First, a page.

We’ve got good news for auto manufacturers! A new report from J.D. Power-LMC Automotive says that new vehicle sales are set to rise in September. The report says it’s because American consumers spent more money on new cars than any other September ever (since monthly records started being tracked).
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According to Reuters, high vehicle prices and a lack of any sort of discount haven’t really had any sort of negative impact on the demand for new cars… which is honestly bewildering to me. But hey, you guys do you. Those prices have been driven up, of course, by all that high demand coupled with low inventory.
The study suggests that retail sales of new vehicles should reach an estimated 958,948 units. That’s apparently a 5.4 percent increase over just one year ago.
“Transaction prices still rose and consumers spent more money on new vehicles this month,” Thomas King, president of the data and analytics division at J.D. Power, said.
King added that auto sales have not begun to feel the impact of the Fed’s attempts to curb inflation.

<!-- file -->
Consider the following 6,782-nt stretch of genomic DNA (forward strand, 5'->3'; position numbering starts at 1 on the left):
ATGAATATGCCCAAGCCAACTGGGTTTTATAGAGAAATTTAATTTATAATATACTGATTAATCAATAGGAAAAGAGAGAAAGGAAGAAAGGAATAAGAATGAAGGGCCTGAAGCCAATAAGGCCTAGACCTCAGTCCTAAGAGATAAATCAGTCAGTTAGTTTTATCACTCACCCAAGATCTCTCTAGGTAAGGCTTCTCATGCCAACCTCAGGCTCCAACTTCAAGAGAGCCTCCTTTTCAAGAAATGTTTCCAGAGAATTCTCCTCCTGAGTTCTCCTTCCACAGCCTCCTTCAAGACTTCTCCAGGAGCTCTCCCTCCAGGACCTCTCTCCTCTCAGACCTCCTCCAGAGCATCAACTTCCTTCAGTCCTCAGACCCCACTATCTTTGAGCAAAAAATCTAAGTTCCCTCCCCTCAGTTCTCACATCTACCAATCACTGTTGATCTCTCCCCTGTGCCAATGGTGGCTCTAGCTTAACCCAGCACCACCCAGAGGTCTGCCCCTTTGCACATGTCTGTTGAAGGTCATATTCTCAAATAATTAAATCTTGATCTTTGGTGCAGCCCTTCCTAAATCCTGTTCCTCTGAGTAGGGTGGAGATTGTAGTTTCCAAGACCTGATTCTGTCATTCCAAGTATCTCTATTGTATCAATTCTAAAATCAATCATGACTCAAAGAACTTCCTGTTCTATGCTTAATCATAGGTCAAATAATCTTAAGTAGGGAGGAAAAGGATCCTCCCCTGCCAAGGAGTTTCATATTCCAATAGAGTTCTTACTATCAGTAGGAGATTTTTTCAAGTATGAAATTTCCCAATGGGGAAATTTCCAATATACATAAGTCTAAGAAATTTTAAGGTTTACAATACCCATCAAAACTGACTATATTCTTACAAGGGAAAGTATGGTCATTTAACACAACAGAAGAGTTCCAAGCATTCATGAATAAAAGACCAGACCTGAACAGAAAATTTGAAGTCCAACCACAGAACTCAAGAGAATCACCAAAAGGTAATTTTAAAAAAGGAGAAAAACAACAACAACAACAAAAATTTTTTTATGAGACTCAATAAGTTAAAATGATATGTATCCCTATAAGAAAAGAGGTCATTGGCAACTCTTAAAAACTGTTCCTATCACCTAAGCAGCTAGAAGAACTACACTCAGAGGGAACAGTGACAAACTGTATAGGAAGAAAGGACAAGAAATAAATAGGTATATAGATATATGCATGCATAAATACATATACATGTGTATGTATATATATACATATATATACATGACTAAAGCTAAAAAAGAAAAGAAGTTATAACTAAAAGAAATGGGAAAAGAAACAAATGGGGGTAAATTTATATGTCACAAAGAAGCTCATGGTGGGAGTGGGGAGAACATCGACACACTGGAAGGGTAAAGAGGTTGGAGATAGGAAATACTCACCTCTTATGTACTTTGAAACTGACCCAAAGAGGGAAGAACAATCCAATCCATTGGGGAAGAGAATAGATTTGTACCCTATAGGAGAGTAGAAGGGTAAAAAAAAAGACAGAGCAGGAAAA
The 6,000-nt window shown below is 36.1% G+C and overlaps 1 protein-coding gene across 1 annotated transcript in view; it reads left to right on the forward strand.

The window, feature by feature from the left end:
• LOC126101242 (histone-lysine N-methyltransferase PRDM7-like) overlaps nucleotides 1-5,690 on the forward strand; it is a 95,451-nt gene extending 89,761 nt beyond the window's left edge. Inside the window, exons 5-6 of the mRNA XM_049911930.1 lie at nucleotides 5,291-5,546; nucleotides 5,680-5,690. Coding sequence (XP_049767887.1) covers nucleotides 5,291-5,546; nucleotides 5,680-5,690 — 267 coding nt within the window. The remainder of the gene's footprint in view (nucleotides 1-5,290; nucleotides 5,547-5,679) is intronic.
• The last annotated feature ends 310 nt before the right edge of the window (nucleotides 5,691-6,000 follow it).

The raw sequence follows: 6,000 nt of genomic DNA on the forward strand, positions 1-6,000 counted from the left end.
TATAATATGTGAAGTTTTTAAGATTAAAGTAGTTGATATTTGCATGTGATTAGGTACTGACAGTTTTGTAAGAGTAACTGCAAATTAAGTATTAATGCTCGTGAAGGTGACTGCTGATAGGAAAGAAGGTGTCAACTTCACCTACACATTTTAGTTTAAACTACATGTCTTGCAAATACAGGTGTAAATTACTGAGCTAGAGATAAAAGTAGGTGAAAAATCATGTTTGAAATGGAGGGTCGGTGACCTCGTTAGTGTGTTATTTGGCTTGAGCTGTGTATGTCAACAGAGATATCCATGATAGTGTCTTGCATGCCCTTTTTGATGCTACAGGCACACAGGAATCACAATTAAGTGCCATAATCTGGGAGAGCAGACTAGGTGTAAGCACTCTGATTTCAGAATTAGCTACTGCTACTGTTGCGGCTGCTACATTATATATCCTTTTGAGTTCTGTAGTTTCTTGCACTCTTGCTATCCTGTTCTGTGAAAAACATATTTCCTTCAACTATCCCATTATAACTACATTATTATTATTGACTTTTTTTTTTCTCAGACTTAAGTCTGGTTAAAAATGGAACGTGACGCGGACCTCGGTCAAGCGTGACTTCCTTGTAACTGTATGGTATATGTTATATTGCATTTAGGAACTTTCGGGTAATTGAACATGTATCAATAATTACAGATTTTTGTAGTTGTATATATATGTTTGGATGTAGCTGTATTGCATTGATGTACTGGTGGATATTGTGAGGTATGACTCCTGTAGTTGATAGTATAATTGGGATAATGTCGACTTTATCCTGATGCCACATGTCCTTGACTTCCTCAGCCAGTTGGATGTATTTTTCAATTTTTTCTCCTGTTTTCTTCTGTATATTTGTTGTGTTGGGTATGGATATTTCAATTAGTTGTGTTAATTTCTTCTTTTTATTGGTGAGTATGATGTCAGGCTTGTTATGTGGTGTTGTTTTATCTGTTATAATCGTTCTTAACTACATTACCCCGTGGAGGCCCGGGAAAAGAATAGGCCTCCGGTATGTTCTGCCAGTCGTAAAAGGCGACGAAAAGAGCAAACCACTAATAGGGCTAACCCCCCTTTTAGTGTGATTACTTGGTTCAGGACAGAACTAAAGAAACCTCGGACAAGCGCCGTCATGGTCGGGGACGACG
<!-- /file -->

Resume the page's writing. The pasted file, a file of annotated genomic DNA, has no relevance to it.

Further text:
September seasonally adjusted annualized rate for total new vehicle sales is expected to be 13.6 million units, up 1.5 million units from 2021, the report showed.
The report, however, said that the per unit pricing and profitability may see deterioration in the coming quarters as broader macro economic conditions affect demand and pressure affordability.
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Reuters reports that new-vehicle sales for the third quarter of this year are supposed to hit about 2,900,300 units. That’s a little more than a four percent increase from the same time last year.
The outlet also says that Cox Automotive has cut its full-year sales outlook from 14.4 million vehicles down to 13.7 million vehicles. It also says Cox gave a warning that, while it hasn’t happened just yet, rising interest rates may begin to chip away at all of that pent-up, angry demand.